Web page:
The Beacon

Blog Tags: Costa Rica

Bien Hecho! Costa Rica Bans Shrimp Trawl Nets

This image shows how trawl nets effectively "bulldoze" the sea floor, destroying centuries' old coral formations and catching anything in their path. 

We are excited to share some great news out of our international offices – Costa Rica has banned the use of trawl nets to catch shrimp throughout the country! Trawl nets destroy our oceans -- ripping up the seafloor, razing coral reefs, and catching huge amounts of marine creatures as bycatch – so this ruling is a major victory for our oceans. It’s estimated that 871,000 tons of bony fishes, sharks, and rays were caught in Costa Rica as incidental bycatch of shrimp trawling between 1950 and 2008.


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Sea Turtle Environmentalist Suspected Murdered by Poachers

Jairo Mora Sandoval, student and environmentalist who worked to protect leatherback sea turtles and their nests, was found dead in Costa Rica on May 31, suspected killed by sea turtle egg poachers and smugglers. 

An environmentalist fighting for endangered sea turtles in Costa Rica has been found dead, suspected killed by sea turtle poachers. Jairo Mora Sandoval, a noted Costa Rican environmentalist, was a biology student who worked for the state-sponsored Paradero Eco-Tour, an animal rescue group and turtle sanctuary. Mora Sandoval also worked as a volunteer with the nonprofit environmental group Wider Caribbean Sea Turtle Conservation Network (WIDECAST), which works to protect sea turtles and their eggs across Central America. Mora Sandoval worked particularly to protect leatherback turtle nests from poachers and smugglers in Moin beach in Limon province. He was reported found badly beaten and shot in the head, face down with his hands tied on Moin beach, which lies 105 miles east of Costa Rica’s capital, San Jose. Sandoval was 26.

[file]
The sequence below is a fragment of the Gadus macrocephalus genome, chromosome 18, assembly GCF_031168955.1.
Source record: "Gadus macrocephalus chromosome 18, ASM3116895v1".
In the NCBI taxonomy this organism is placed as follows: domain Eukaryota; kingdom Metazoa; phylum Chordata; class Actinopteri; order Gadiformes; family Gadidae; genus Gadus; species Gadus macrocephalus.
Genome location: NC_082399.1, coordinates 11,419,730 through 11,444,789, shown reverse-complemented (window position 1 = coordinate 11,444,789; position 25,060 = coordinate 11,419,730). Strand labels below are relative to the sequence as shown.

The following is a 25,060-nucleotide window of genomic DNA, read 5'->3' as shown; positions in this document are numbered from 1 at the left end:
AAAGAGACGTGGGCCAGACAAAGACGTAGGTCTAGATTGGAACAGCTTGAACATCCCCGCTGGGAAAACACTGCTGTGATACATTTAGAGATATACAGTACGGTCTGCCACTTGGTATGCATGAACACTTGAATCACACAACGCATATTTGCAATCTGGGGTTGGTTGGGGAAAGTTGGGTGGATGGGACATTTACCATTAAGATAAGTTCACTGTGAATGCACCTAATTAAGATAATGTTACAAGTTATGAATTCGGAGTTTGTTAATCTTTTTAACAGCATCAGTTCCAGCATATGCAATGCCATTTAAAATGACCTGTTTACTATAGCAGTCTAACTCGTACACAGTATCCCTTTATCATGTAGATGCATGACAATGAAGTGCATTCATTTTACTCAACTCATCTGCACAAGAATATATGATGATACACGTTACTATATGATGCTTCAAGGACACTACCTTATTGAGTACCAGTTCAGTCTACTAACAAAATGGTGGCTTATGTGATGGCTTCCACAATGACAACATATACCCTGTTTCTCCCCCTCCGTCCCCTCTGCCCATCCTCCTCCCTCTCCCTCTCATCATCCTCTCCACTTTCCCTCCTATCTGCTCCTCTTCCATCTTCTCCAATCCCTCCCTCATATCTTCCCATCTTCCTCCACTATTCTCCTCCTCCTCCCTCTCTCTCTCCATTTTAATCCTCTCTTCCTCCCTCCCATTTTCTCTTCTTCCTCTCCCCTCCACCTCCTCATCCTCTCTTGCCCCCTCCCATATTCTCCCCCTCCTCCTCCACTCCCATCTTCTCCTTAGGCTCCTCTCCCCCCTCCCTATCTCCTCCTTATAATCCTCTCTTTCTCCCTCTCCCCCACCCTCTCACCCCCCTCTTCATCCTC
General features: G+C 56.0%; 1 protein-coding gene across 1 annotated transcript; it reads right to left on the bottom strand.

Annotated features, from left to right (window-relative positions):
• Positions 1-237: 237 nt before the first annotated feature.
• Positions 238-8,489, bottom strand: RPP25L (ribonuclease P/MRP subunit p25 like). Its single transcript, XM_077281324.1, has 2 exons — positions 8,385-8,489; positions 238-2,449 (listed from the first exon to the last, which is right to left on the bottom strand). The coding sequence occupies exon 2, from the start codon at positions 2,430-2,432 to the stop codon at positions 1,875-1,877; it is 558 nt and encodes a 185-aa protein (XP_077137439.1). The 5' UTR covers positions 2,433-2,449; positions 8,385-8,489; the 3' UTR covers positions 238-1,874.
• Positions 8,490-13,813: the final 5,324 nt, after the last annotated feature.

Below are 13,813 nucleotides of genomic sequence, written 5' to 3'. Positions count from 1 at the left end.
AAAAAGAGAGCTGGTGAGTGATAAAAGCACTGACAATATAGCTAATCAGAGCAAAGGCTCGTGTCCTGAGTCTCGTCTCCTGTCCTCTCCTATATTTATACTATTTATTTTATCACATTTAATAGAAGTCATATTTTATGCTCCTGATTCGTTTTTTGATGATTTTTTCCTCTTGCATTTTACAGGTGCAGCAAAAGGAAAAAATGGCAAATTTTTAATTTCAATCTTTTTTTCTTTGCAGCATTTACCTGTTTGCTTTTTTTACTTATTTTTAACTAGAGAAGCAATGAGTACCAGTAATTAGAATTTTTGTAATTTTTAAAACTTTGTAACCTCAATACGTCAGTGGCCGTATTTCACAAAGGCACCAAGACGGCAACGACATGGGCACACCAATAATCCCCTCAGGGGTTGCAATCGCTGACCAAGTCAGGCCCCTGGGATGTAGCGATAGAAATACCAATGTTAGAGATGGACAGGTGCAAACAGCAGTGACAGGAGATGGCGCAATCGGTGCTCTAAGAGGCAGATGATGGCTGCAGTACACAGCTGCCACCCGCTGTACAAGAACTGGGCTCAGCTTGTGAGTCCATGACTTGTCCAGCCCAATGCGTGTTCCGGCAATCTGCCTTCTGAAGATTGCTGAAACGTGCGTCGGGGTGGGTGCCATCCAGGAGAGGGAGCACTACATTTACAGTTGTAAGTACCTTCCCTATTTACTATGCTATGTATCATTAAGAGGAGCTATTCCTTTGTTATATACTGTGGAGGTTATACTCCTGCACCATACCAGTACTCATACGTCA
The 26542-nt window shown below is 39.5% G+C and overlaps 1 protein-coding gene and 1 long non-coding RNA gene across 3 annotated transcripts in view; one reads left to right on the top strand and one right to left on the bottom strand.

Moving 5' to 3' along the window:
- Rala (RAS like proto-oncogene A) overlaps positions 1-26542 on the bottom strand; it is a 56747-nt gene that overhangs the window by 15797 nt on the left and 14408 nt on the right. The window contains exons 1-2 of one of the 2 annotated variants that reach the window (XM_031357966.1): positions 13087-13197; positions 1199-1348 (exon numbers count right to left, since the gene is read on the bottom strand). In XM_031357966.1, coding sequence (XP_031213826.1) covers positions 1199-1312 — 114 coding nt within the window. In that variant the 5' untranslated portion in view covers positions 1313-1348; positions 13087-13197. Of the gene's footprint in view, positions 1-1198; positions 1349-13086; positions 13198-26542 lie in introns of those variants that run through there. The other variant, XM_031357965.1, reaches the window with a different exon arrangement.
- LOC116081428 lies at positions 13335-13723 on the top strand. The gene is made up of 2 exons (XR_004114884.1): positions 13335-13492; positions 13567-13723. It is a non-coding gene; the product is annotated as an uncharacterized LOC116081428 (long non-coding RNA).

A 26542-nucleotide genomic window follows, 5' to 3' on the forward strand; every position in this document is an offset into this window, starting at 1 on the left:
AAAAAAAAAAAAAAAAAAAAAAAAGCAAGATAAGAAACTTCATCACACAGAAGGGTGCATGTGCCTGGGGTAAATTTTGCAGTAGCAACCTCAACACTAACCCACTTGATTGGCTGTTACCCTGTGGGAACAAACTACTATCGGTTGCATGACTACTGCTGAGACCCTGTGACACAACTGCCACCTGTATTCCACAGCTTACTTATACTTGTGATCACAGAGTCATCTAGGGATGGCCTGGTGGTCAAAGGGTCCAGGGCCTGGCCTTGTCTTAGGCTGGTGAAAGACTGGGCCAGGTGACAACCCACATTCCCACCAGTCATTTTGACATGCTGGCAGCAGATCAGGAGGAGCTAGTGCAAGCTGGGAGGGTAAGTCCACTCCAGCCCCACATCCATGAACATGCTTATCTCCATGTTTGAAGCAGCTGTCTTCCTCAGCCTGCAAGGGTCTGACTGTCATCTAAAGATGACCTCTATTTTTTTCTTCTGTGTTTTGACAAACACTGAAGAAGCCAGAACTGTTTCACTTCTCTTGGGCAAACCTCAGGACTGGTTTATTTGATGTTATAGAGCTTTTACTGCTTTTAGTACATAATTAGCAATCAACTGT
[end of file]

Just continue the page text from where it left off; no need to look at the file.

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2,000 Sharks Massacred in Colombian Sanctuary

shark fins

Shark fins drying in the sun. © Oceana/LX

Just a few weeks after we celebrated a soaring victory for sharks on the U.S. West Coast, Colombian authorities have reported that as many as 2,000 hammerhead, Galápagos and silky sharks may have been slaughtered in Colombia's Pacific waters.  

According to the Colombian president’s top environmental adviser, divers saw 10 Costa Rican trawlers illegally entering the Malpelo wildlife sanctuary.  When the divers swam down to the ocean floor, they found a shocking amount of sharks without their fins.

The Malpelo sanctuary, a UNESCO World Heritage site, provides an ideal habitat for threatened sharks. Unfortunately, the high concentration of sharks in the sanctuary draws illegal fishing boats from nearby nations.

It’s sad day for sharks, but we'll continue working to stop illegal fishing and shark finning. You can help by supporting our campaign to protect our ocean’s top predators from extinction.


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Protecting Costa Rica’s Biodiversity

A collared aracari on Costa Rica's Nicoya Peninsula. Image via Wikimedia Commons.

Sometimes our supporters point out organizations that are doing inspiring work for the oceans around the world. Thanks to supporter Joanna Adler for alerting us to the great work of an organization in Costa Rica called CIRENAS.

The Center of Investigation for Natural and Social Resources, or CIRENAS, is an organization that co-manages the Caletas Ario Nature Reserve, which is located on one of the last undeveloped stretches of coastline on Costa Rica’s Nicoya Peninsula.


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